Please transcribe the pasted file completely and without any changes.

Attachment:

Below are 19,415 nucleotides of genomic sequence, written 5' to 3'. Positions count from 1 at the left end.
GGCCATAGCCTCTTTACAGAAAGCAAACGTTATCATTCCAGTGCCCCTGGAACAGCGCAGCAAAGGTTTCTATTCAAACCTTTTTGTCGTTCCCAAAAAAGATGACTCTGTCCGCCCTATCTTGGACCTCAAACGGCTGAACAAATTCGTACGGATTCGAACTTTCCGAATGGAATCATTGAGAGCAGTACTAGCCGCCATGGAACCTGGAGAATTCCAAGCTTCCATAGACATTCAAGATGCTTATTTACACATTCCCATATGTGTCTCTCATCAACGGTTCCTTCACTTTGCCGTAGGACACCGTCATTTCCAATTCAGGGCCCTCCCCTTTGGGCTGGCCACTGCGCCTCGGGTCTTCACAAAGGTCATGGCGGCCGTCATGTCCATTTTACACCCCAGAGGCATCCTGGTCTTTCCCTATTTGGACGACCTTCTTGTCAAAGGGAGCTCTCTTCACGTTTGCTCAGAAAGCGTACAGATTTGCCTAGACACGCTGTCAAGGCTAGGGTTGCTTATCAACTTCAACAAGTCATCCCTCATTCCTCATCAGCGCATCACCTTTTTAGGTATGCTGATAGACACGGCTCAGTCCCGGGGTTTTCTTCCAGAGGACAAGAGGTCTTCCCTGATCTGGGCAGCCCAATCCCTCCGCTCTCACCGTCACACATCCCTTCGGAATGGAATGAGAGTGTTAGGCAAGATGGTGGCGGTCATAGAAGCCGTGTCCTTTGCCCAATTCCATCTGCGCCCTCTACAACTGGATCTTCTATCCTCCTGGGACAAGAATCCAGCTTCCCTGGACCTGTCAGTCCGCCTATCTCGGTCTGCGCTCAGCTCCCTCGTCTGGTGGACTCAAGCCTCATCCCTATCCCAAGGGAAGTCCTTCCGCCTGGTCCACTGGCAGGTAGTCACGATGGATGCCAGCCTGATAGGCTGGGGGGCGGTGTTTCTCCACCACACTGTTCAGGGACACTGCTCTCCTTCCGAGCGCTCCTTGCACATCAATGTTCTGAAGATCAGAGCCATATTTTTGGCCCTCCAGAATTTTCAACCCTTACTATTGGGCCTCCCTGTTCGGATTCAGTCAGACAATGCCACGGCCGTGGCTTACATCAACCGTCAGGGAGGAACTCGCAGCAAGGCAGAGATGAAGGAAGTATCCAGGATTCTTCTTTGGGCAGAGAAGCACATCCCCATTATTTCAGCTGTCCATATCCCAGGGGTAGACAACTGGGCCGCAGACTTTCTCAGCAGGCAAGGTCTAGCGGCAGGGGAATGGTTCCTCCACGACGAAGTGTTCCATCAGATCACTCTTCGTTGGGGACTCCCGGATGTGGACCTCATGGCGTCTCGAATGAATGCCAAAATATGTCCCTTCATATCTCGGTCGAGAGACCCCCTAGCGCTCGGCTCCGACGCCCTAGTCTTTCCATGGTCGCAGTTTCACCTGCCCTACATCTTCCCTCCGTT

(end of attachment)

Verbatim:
Below are 19,415 nucleotides of genomic sequence, written 5' to 3'. Positions count from 1 at the left end.
GGCCATAGCCTCTTTACAGAAAGCAAACGTTATCATTCCAGTGCCCCTGGAACAGCGCAGCAAAGGTTTCTATTCAAACCTTTTTGTCGTTCCCAAAAAAGATGACTCTGTCCGCCCTATCTTGGACCTCAAACGGCTGAACAAATTCGTACGGATTCGAACTTTCCGAATGGAATCATTGAGAGCAGTACTAGCCGCCATGGAACCTGGAGAATTCCAAGCTTCCATAGACATTCAAGATGCTTATTTACACATTCCCATATGTGTCTCTCATCAACGGTTCCTTCACTTTGCCGTAGGACACCGTCATTTCCAATTCAGGGCCCTCCCCTTTGGGCTGGCCACTGCGCCTCGGGTCTTCACAAAGGTCATGGCGGCCGTCATGTCCATTTTACACCCCAGAGGCATCCTGGTCTTTCCCTATTTGGACGACCTTCTTGTCAAAGGGAGCTCTCTTCACGTTTGCTCAGAAAGCGTACAGATTTGCCTAGACACGCTGTCAAGGCTAGGGTTGCTTATCAACTTCAACAAGTCATCCCTCATTCCTCATCAGCGCATCACCTTTTTAGGTATGCTGATAGACACGGCTCAGTCCCGGGGTTTTCTTCCAGAGGACAAGAGGTCTTCCCTGATCTGGGCAGCCCAATCCCTCCGCTCTCACCGTCACACATCCCTTCGGAATGGAATGAGAGTGTTAGGCAAGATGGTGGCGGTCATAGAAGCCGTGTCCTTTGCCCAATTCCATCTGCGCCCTCTACAACTGGATCTTCTATCCTCCTGGGACAAGAATCCAGCTTCCCTGGACCTGTCAGTCCGCCTATCTCGGTCTGCGCTCAGCTCCCTCGTCTGGTGGACTCAAGCCTCATCCCTATCCCAAGGGAAGTCCTTCCGCCTGGTCCACTGGCAGGTAGTCACGATGGATGCCAGCCTGATAGGCTGGGGGGCGGTGTTTCTCCACCACACTGTTCAGGGACACTGCTCTCCTTCCGAGCGCTCCTTGCACATCAATGTTCTGAAGATCAGAGCCATATTTTTGGCCCTCCAGAATTTTCAACCCTTACTATTGGGCCTCCCTGTTCGGATTCAGTCAGACAATGCCACGGCCGTGGCTTACATCAACCGTCAGGGAGGAACTCGCAGCAAGGCAGAGATGAAGGAAGTATCCAGGATTCTTCTTTGGGCAGAGAAGCACATCCCCATTATTTCAGCTGTCCATATCCCAGGGGTAGACAACTGGGCCGCAGACTTTCTCAGCAGGCAAGGTCTAGCGGCAGGGGAATGGTTCCTCCACGACGAAGTGTTCCATCAGATCACTCTTCGTTGGGGACTCCCGGATGTGGACCTCATGGCGTCTCGAATGAATGCCAAAATATGTCCCTTCATATCTCGGTCGAGAGACCCCCTAGCGCTCGGCTCCGACGCCCTAGTCTTTCCATGGTCGCAGTTTCACCTGCCCTACATCTTCCCTCCGTT